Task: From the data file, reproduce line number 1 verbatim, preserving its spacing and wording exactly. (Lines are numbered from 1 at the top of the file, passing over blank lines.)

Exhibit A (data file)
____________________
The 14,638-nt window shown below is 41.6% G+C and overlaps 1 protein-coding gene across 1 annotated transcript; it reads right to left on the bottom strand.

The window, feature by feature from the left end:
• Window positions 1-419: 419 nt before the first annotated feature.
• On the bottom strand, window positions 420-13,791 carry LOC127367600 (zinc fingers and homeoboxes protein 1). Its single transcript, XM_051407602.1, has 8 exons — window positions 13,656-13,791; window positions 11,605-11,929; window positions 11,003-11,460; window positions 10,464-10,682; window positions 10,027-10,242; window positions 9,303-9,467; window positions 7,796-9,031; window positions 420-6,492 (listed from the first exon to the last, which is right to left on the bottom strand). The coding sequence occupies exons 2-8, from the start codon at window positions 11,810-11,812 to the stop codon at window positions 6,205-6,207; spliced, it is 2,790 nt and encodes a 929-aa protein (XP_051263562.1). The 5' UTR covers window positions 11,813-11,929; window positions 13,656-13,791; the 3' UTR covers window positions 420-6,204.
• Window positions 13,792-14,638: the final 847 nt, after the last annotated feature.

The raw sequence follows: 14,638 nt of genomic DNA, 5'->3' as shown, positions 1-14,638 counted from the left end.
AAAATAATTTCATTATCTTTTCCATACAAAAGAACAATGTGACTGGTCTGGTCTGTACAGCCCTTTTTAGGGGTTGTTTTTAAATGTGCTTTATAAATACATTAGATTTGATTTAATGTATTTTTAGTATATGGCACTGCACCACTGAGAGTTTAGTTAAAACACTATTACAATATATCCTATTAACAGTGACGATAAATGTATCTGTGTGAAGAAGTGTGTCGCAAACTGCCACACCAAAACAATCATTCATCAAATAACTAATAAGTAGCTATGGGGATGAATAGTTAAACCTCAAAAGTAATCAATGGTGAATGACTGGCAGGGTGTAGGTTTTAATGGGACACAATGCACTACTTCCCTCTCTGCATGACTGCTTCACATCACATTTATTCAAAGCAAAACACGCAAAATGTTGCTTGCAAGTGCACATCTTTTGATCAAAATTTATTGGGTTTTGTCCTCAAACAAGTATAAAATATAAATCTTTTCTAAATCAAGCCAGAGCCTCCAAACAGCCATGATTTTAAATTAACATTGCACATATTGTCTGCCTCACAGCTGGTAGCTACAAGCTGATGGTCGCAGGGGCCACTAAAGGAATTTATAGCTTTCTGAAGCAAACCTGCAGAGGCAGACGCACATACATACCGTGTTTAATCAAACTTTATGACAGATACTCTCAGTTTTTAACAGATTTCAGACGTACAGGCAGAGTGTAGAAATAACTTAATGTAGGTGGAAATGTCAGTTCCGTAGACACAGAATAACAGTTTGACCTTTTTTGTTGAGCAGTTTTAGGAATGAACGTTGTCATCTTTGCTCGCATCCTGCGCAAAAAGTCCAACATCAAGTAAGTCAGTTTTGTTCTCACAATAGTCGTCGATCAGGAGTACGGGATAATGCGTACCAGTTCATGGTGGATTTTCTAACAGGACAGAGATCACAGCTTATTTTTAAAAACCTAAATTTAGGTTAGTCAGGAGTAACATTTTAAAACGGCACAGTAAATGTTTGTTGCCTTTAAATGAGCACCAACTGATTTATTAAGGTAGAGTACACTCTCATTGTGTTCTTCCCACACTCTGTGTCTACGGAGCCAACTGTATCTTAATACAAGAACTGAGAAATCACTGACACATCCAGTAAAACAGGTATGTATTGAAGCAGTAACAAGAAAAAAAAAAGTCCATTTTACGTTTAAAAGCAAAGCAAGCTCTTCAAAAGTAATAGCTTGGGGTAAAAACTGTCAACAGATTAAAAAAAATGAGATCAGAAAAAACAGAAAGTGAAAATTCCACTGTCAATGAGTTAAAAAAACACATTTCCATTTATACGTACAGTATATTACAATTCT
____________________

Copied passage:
The 14,638-nt window shown below is 41.6% G+C and overlaps 1 protein-coding gene across 1 annotated transcript; it reads right to left on the bottom strand.